September 16, 2014
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Why Rhode Island needs historic tax credits
Scott Wolf and Valerie Talmage

A growing drumbeat of negative commentary is throwing doubt on the effort to re-establish a Historic Tax Credit program in Rhode Island. Even as they acknowledge the undeniable benefits of tax credits, writers of articles, blogs and letters to editors raise the fear that credits will go right to the “Superman Building,” and plunge us into another 38 Studios debacle. The only way to avoid this, they suggest, is to abandon reinstatement of Historic Tax Credits altogether.

We suggest a different way.

Let’s go forward and secure the jobs, increased sales and property tax revenues and neighborhood revitalization a new Historic Tax Credit can bring to our state. Let’s move ahead with a new Tax Credit program – but design it to generate the results Rhode Island needs and wants.

These facts show the importance of enacting a new Historic Tax Credit program.

FACT: It is a jobs engine.

The first five years (2002-2006) of Rhode Island’s original Historic Tax Credit program pumped approximately $535.25 million of private investment into our economy. The well-regarded national economic model, IMPLAN, calculates that investment created some 6,185 construction jobs and 2,145 permanent jobs – more than $332.96 million in wages! That money flowed into the RI economy, and, it’s estimated, created another 2,944 jobs. Unemployment in Rhode Island’s construction industry today exceeds 20 percent; the Associated General Contractors of America reported a 12 percent construction job loss in Rhode Island in February alone. We need to fire up the tax credit jobs engine again.

FACT: It generates revenue for the state. It adds to municipal bottom lines.

Construction spending and hiring by developers boosts state revenues from personal income taxes and sales taxes on construction materials. In the first five years of the original program IMPLAN estimated that sales and income tax revenues during construction brought in an extra $39 million. Municipalities benefit enormously when blighted, often vacant buildings get back on the tax rolls. The 150 projects completed by the end of 2006 added an estimated $267.6 million to the value of taxable property in our towns.

FACT: Without it, Rhode Island cannot compete with our neighbors.

Connecticut, Massachusetts and Maine attract developers and create new jobs with their effective Historic Tax Credit programs. Our stock of historic structures and communities rival (we’d say surpass), our neighbors.’ So we should have the advantage. But without a Historic Tax Credit, we can’t compete. Furthermore, developers interested in rehabilitating historic properties don’t just measure Rhode Island against our neighbors. They measure us against 30-plus states whose historic rehab tax credit programs attract investment that could come to Rhode Island. Only if.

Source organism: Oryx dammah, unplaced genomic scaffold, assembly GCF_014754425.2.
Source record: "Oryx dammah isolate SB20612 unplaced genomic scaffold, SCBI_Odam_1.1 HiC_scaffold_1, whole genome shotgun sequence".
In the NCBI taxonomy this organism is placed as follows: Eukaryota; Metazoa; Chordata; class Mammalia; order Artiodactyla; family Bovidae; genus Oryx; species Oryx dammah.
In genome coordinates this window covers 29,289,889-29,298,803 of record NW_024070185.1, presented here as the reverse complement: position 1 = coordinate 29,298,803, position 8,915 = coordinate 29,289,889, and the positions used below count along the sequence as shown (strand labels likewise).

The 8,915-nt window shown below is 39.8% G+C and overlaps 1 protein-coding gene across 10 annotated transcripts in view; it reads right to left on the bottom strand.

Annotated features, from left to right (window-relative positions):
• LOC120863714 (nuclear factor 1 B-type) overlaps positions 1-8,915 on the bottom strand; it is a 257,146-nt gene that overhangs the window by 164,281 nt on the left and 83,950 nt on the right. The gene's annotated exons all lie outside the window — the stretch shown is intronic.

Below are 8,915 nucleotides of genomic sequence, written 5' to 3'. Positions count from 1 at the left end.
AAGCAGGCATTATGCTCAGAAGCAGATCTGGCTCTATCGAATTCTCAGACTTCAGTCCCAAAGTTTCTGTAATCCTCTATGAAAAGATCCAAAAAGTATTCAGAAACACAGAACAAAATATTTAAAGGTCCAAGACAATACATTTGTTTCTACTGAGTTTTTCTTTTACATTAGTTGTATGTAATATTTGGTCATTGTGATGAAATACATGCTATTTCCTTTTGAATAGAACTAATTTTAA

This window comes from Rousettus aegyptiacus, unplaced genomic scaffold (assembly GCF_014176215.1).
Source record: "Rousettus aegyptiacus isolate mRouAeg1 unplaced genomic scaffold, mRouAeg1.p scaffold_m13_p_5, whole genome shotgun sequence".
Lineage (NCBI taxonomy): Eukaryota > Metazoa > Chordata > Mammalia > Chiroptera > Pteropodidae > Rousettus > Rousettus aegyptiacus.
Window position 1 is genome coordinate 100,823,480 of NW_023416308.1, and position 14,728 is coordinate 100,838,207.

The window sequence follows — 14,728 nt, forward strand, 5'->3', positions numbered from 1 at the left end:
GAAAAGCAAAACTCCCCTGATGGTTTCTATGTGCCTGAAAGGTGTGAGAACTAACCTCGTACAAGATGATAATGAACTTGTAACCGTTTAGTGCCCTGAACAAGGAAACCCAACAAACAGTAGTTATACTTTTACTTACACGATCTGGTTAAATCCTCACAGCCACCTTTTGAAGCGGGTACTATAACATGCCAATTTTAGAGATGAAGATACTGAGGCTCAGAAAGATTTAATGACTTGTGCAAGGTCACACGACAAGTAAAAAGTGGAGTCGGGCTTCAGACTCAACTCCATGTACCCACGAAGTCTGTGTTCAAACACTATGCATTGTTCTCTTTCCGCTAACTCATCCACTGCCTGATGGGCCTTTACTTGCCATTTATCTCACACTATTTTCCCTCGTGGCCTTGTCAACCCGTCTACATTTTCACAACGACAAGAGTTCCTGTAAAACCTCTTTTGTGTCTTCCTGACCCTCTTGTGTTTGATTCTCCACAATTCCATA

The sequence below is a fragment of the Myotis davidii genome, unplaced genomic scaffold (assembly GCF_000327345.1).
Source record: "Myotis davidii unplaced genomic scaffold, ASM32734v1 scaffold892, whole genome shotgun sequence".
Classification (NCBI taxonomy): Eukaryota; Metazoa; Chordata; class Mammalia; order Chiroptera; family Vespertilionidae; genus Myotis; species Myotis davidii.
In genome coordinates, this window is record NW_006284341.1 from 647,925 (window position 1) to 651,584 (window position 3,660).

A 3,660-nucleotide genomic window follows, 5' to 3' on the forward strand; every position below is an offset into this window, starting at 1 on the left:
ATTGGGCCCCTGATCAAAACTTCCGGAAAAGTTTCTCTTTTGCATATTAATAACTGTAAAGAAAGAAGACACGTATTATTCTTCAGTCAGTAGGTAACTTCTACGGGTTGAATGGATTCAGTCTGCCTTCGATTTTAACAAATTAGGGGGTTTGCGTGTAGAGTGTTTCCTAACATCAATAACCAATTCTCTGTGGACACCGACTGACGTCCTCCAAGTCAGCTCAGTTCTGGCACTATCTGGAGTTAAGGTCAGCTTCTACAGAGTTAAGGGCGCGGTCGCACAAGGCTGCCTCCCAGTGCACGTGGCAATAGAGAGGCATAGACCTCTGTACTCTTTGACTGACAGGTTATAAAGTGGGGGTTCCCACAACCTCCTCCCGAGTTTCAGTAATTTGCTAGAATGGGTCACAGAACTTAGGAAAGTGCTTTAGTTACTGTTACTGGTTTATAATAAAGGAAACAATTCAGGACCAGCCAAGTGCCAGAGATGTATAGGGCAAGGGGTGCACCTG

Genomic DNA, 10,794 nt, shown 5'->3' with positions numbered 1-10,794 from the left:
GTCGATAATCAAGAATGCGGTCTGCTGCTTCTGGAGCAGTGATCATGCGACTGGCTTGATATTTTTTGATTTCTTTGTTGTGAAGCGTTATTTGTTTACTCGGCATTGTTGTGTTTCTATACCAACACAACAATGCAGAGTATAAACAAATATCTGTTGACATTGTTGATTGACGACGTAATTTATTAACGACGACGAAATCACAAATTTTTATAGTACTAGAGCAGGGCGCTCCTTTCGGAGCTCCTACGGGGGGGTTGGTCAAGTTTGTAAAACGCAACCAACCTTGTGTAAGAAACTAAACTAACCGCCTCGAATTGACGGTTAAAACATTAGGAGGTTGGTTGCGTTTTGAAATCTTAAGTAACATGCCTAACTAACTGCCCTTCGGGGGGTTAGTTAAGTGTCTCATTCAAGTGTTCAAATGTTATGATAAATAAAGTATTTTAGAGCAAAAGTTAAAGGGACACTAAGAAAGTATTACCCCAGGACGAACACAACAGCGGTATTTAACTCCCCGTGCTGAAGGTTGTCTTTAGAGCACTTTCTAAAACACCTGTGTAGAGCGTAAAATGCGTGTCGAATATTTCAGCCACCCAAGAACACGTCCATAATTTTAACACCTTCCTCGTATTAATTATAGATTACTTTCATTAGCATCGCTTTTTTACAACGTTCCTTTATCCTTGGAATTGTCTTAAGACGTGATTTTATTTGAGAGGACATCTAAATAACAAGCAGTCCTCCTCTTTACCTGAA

What essentials must state leaders and advocates consider when designing a new Historic Tax Credit program?

Given Rhode Island’s continuing economic challenges, the prudent thing is to be bold. We applaud proposals to use abandoned credits to fund a new program. But our state needs a robust program that creates and sustains job growth, a multi-year commitment that goes beyond the pool of abandoned credits. We need to generate lasting economic benefits for the state, our cities and towns, our work force. A short-term fix won’t do.

Remove the concern that a single giant project might soak up all the credits. The new program must make credits available for a range of projects. We believe that the solution – used in many other states – is to put reasonable caps on the credits available to any one project.

Maximize the economic benefits of the Historic Tax Credit program by continuing to include affordable housing as an eligible use of credits. Until it ended in 2008, the Historic Tax Credit helped fund construction of 596 low- to moderate-income housing units. When workers who are beginning to move up the economic ladder have a supply of affordable housing, they stay in Rhode Island and contribute to the state’s economy.

Incorporate appropriate reporting requirements so the state can accurately evaluate the program’s impact. These requirements must be carefully selected so they are useful and not burdensome to developers.

Apprenticeship programs that train craftspeople to restore and re-purpose historic properties are a good idea. But Apprenticeship requirements currently proposed for larger Tax Credit projects could have an unintended consequence: disqualification of many contractors from bidding on Historic Tax Credit projects because they can’t meet the stringent requirements being recommended. Let’s make Apprenticeship program provisions inclusive rather than exclusive.

Jobs. Competitiveness. Increased tax revenues. Affordable housing. Revitalized communities. These undeniable benefits – along with enhanced tourism, greater public safety, cleaned up contaminated sites and protection of open space – make it time for the General Assembly and governor to create a new, well designed Historic Tax Credit Program and put it into action. It will go a long way toward making Rhode Island strong again.

Scott Wolf is the executive director of Grow Smart Rhode Island. Valerie Talmage is the executive director of Preserve Rhode Island. This was also signed by Susan Arnold, CEO of the Rhode Island Association of Realtors; Chris Hannifan, executive director of the Housing Network; Karen Jessup, interim executive director of the Providence Preservation Society; and Greg Skoutas, president of the Rhode Island Commercial and Appraisal Board of Realtors.


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